Lent 2, Year B March 1, 2015 “Get Behind Me Satan”

Title:Lent 2, Year B March 1, 2015 “Get Behind Me Satan”

 Sunday, March 1, 2015   (full size gallery)

Today was a non-church day. Freezing rain began falling around 7am and by 9am the decision was made to cancel services for the day. Even if people could have made the trip, ice would have had to be cleared from the steps and the Parish House since today was coffee hour.

“If any want to become my followers, let them deny themselves and take up their cross and follow me.” 

This is a turning point in the Gospel. The geography will change from Galileo to the trek to Jerusalem and the resurrection. But here the focus is not on Jesus but on the disciples. As Lawrence in "Disclosing New Worlds" writes this week "Who do you believe Jesus is? Which Jesus will you follow – the Jesus who travels the Way of the Cross, or the glorious, triumphant Jesus whom the disciples desperately want him to be? Or will it be a Jesus of your own making?"

Jesus goes on to spell out what the Way of the Cross means for any would-be followers. It requires three things: denying self, taking up the cross, and following.

From the sermon.  The crowds have been following him in Galilee and he has been performing healings and ridding people of demons. At this point  Jesus calls out to them – he confronts them, he challenges them.  "Now Jesus has a way of seeing that is more than just casual observation. Jesus can see into the souls of people." "The wonder and joy of today’s passage is that we find out that Jesus not only calls the disciples, but he calls all of us." "And even now, Jesus sees all of us all the time. He sees our longings, our hungers, our need for healing, the miseries that all of us have that we keep hidden from the world." Following is when the going gets hard . "Not just to want to follow while the sun is out and the way is easy, but to still want to follow even when all you can see is Jesus way out ahead in front of you carrying his own cross and nothing but darkness beyond that, and you’re stumbling along dragging your cross along and you can’t keep up."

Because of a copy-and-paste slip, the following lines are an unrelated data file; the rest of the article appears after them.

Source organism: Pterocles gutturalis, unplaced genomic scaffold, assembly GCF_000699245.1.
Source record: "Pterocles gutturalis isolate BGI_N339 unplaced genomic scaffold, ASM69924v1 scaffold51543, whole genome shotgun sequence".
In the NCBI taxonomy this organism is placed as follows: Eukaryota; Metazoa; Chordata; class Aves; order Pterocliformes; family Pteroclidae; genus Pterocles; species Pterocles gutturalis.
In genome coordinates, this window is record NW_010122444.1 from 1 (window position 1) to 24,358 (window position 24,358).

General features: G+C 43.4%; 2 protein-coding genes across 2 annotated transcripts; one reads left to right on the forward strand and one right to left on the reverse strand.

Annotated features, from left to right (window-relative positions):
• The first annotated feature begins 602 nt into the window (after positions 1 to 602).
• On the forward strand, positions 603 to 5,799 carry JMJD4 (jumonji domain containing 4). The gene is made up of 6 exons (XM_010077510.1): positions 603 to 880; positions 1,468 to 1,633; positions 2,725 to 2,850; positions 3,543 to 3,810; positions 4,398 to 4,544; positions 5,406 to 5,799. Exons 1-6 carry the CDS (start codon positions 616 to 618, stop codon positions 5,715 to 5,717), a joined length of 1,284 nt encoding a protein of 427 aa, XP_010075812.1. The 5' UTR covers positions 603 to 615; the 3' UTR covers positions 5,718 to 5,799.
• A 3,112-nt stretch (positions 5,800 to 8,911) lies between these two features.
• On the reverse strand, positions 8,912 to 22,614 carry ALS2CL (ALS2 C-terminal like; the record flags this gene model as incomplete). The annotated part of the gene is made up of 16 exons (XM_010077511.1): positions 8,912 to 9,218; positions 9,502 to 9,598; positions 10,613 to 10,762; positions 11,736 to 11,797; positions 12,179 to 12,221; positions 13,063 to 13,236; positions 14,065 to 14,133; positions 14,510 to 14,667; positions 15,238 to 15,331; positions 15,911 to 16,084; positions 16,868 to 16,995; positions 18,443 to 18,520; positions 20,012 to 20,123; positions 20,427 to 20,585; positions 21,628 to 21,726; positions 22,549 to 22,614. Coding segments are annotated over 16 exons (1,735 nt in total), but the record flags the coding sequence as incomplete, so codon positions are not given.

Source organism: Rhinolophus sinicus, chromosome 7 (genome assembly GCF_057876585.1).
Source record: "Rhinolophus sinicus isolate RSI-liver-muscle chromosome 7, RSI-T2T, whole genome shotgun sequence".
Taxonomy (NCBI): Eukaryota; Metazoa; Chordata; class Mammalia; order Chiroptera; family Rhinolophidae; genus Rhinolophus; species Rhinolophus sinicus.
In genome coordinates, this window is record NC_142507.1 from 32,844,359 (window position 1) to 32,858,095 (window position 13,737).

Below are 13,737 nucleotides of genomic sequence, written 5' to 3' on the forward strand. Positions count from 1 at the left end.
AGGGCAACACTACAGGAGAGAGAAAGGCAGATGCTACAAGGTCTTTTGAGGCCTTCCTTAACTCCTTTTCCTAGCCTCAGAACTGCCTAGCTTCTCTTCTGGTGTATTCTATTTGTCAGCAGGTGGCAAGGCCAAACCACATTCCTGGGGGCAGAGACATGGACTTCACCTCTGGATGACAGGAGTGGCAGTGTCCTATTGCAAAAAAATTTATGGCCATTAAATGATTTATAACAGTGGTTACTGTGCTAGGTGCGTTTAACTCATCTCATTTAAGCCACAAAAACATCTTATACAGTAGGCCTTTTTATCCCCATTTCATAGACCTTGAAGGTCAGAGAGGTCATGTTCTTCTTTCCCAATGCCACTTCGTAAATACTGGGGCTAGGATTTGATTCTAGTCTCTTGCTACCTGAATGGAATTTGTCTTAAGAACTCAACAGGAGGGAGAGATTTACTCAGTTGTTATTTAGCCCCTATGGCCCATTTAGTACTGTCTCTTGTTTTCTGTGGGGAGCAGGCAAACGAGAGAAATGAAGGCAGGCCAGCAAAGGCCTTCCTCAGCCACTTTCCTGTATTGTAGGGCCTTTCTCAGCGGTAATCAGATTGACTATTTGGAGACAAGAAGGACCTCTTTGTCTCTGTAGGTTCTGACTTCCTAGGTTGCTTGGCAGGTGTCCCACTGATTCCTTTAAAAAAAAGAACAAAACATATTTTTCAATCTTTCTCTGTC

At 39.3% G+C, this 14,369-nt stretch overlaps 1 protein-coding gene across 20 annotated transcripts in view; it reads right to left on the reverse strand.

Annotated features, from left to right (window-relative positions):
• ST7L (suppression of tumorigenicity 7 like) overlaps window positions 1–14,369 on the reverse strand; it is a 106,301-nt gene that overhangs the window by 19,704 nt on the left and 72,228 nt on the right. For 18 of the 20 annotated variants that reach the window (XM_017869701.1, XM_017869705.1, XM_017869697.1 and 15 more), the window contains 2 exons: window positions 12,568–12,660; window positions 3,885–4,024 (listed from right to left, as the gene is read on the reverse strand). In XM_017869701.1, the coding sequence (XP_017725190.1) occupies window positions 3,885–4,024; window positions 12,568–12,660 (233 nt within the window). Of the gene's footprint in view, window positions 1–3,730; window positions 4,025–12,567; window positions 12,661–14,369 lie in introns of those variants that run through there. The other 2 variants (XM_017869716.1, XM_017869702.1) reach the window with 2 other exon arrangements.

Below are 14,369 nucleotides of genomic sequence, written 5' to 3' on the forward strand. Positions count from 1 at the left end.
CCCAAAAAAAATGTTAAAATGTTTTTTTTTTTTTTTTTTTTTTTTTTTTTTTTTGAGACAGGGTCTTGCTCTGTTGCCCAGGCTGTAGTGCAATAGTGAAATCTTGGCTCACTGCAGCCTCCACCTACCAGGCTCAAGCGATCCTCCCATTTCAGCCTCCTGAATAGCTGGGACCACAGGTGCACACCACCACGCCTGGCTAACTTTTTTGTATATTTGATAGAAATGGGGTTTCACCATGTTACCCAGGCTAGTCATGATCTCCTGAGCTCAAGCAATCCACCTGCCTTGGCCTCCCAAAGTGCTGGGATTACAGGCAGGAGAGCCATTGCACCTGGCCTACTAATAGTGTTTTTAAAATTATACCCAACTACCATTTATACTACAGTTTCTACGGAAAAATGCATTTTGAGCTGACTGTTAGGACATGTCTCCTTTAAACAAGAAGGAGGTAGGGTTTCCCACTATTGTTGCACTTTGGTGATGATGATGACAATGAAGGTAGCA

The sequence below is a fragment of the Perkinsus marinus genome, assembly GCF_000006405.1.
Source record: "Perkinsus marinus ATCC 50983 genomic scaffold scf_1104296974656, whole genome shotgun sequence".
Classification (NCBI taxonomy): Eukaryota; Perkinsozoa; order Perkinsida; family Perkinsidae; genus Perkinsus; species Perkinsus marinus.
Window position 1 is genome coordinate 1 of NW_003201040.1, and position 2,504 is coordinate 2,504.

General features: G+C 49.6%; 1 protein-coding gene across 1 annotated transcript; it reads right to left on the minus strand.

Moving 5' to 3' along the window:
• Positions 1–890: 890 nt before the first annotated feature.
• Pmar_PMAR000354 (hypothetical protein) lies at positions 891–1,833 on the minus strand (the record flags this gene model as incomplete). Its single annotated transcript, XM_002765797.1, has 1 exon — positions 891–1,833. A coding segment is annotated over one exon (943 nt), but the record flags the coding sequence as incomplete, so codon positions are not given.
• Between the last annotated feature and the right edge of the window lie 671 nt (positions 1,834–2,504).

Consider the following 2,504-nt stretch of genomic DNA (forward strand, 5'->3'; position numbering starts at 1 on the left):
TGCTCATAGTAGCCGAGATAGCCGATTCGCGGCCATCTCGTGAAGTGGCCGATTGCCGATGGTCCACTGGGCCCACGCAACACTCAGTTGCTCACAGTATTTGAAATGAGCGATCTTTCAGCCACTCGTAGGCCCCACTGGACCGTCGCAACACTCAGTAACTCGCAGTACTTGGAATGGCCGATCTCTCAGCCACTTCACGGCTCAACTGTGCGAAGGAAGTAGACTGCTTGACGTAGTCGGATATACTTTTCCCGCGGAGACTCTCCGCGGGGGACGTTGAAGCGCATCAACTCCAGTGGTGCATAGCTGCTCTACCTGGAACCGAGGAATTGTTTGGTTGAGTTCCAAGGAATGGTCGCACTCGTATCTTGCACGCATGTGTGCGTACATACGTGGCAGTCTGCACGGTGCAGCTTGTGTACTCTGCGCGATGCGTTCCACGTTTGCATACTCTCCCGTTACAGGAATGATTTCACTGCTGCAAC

The second requirement is taking up the cross. We have to be selective. "So there has to be a lot of prayerful discernment about what it is God is calling us to deny in ourselves that is keeping us from God, (like the need for admiration and approval, the need to be needed, etc, etc,)." "A whole lot of prayer is simply around the issues that come with picking up crosses and bearing them. And this is where spiritual direction and friendship can come in handy. To have someone to share these prayerful dilemmas in our lives with us can be really helpful, because we all know that there are more crosses in the world, right in our path, than we can pick up and carry alone."

The third part is action – follow me.  This requires discernment.  "Lord Jesus Christ, who carried your cross for our sake, we know that you see into the hearts of each one of us, and that you long for each one of us to follow you. So we ask that you give us the vision to see what it is that blinds us to your light and presence in our lives, and to let go of those things. Give us the wisdom to know what crosses are ours to bear, and the courage to pick them up and carry them, knowing that your yoke is easy and your burden is light."

As Lawrence writes  Note that this is a new call. In 1:16ff Jesus calls the first disciples, saying simply, “Follow me, and I will make you fish for people”. In other words, there are people who want to hear Jesus’ message, and he invites them to follow and be part of spreading Good News that is eagerly received. Now the direction changes. This is a new journey – a journey of confrontation. It bears a deadly cost. And as Jesus enters this new phase of his ministry, he does not say, “Follow me”, but warns the disciples about what is entailed and gives them the opportunity to back out. Lent is about facing the seriousness of discipleship, and wrestling seriously with the question about whether or not we are “up for it”